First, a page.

Changing epidemiology of dengue hemorrhagic fever in Thailand

Epidemiol Infect. 1999 Feb;122(1):161-6. doi: 10.1017/s0950268898001617.

Abstract

Dengue haemorrhagic fever (DHF) and dengue shock syndrome (DSS) are reportable diseases, the third most common causes for hospitalization of children in Thailand. Data collected from the Ministry of Public Health were analysed for trends. Rates of DHF increased in Thailand until 1987 when the largest epidemic ever, 325/100000 population, was recorded. Whereas the disease used to be confined to large cities, the rate is now higher in rural (102.2 per 100000) than urban areas (95.4 per 100000 in 1997). The age of highest incidence has increased, and the age group most severely affected is now those 5-9 years old (679/100000 in 1997). The case fatality rate has decreased with improved treatment and is now only 0.28%.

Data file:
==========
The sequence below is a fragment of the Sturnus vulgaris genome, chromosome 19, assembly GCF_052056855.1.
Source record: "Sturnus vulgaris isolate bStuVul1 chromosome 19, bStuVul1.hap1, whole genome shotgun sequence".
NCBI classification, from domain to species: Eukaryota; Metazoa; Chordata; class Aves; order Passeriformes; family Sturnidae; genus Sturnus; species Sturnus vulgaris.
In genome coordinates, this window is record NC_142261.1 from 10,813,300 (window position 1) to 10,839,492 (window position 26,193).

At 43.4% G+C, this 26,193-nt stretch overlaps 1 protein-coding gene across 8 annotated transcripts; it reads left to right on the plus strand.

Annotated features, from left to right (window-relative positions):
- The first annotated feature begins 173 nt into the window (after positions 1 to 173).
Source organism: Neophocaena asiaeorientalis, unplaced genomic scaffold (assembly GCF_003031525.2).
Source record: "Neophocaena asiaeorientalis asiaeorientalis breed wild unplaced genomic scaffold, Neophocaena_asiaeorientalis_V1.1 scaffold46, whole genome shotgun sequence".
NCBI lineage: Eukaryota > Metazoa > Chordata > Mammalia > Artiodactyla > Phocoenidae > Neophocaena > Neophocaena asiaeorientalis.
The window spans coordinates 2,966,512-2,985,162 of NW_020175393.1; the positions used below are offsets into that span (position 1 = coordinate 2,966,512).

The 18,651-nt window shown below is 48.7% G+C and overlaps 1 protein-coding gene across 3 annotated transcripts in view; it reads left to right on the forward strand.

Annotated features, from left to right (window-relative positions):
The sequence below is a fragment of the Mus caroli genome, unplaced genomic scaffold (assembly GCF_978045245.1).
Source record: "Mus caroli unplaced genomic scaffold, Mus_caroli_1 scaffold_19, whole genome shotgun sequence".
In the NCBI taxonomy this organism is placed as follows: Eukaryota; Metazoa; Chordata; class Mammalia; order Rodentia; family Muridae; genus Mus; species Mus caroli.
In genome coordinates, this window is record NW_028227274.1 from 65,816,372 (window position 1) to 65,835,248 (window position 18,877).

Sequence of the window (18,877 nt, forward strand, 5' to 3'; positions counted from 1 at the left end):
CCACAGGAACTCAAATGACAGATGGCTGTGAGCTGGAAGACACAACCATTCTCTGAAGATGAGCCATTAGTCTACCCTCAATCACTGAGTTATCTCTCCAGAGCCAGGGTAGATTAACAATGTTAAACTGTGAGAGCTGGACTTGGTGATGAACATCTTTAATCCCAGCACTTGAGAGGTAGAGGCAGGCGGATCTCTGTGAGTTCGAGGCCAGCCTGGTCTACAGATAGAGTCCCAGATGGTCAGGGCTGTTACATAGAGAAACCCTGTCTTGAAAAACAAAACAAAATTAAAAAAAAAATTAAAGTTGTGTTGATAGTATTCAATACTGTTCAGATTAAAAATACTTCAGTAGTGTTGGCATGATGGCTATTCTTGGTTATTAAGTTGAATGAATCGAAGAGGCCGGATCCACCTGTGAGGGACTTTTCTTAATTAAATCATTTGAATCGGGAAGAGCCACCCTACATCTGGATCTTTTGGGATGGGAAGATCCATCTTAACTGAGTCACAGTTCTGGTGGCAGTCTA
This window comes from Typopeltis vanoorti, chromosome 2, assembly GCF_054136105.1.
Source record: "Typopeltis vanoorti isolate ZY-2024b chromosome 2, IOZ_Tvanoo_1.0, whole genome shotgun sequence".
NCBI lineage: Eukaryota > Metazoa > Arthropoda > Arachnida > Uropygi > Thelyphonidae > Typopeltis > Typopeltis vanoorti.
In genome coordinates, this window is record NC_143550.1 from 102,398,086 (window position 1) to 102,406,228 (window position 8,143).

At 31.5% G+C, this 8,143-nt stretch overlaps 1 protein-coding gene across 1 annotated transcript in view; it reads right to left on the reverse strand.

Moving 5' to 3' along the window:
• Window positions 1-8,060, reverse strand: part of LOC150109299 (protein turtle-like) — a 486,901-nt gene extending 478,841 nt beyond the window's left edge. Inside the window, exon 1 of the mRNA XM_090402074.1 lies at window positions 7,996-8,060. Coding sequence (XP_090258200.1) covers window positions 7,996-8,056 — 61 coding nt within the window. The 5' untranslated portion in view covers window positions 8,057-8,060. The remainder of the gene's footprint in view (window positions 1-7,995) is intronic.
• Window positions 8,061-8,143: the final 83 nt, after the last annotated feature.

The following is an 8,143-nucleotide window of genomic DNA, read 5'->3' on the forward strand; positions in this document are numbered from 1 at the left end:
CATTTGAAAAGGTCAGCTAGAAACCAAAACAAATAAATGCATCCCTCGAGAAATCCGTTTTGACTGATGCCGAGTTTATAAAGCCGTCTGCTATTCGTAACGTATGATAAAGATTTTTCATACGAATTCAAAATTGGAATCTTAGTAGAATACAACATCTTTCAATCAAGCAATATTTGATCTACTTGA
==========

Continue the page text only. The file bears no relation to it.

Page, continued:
Publication types

  • Research Support, Non-U.S. Gov't
  • Research Support, U.S. Gov't, P.H.S.

MeSH terms

  • Adolescent
  • Age Distribution
  • Child
  • Child, Preschool
  • Disease Notification
  • Hospitalization / statistics & numerical data
  • Humans
  • Incidence
  • Infant
  • Population Surveillance
  • Residence Characteristics
  • Rural Health
  • Seasons
  • Serotyping
  • Severe Dengue / epidemiology*
  • Severe Dengue / mortality
  • Severe Dengue / transmission
  • Severe Dengue / virology
  • Thailand / epidemiology
  • Urban Health